James Mark opened North in a “weird residential area” in Providence’s West Side in 2012 with partners Tim Shulga and John Chester. Serving a variety of Asian-inspired dishes, the 27-seat, no-reservations restaurant soon became a destination, and just this year, it earned a spot on Eater editor Bill Addison’s list of essential New England restaurants.
But, all of that attention wasn’t entirely a good thing. “When we opened North it was a neighborhood joint 100 percent, but these days it’s not,” Mark says. “The neighbors don’t want to wait two hours to eat there. Coming to terms with ‘destination restaurant’ status was a big thing for us, and it’s not something we have control over.”
North has embraced the fact that it’s grown beyond the neighborhood with a move to a bigger space in the Dean Hotel in Downtown Providence this week, a move that Mark hopes will improve wait times and, ultimately, make dining at North a more pleasant experience. “The main goal is to expand our dining room — not necessarily to serve more customers, but to get the wait down for those seats,” Mark says.
With more than 40 seats in the new dining room, North will more easily reach the 150 covers it did nightly in the old space — without the rush. People “[won’t] have been waiting for an hour and a half already and then eat food as quickly as possible and go home and pass out.” Mark says. “We want to make it a better experience.”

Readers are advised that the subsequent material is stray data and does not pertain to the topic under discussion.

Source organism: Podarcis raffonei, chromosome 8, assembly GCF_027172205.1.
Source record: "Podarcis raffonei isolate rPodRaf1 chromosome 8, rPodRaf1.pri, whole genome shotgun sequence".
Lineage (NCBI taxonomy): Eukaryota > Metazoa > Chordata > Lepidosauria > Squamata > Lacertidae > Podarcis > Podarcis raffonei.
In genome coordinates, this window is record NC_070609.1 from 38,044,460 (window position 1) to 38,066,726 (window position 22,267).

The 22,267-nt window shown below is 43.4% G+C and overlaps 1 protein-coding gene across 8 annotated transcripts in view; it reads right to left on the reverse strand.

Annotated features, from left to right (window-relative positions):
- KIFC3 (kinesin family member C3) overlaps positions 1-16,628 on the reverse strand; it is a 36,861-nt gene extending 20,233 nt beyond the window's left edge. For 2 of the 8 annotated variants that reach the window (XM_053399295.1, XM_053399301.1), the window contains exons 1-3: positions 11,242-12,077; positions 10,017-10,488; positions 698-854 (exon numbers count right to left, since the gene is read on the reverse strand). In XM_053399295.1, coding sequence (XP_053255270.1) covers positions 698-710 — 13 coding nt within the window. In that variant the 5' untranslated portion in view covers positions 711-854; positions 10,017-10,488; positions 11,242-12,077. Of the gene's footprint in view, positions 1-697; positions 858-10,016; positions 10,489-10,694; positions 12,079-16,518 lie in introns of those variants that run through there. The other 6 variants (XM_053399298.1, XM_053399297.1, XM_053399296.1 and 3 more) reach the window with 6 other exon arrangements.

North will now be open every day of the year. Its menu is a “reflection of what it means to be a modern Rhode Islander,” Mark says. This approach comes through in the flavors — “there’s a huge Asian population, there’s a large Filipino population, there’s a sizable North African population, so it’s all there,” Mark says — and in the ingredients, 90 percent of which come from Rhode Island purveyors. That all unfolds on a menu of share plates — not small plates — like those at the old restaurant. By the time the original North served its last meal Sunday, that menu had expanded to include nearly 30 “complex and beautiful” items prepared in a small kitchen.
As the staff settles into the new kitchen, which is twice the size of the old one, Mark says they’ll be bringing back more large format dishes, like whole grilled or steamed fish. Mark wants guests to order family-style, and so, as the most difficult dish to share, ramen won’t appear on the menu at the new North. Mark also wants to make it clear that North isn’t just about Asian food: “We had it on for when a solo diner came in, and then people confused [the restaurant] for a ramen place,” he says.
North isn’t a neighborhood restaurant anymore, but it isn’t leaving the old neighborhood behind. Mark is keeping the original space, and plans to open up a new, simpler restaurant for the neighborhood in a few months. Meanwhile, Downtown, North will get more foot traffic, but with its reputation in Providence, it’s unlikely to need it.
• north [Official site]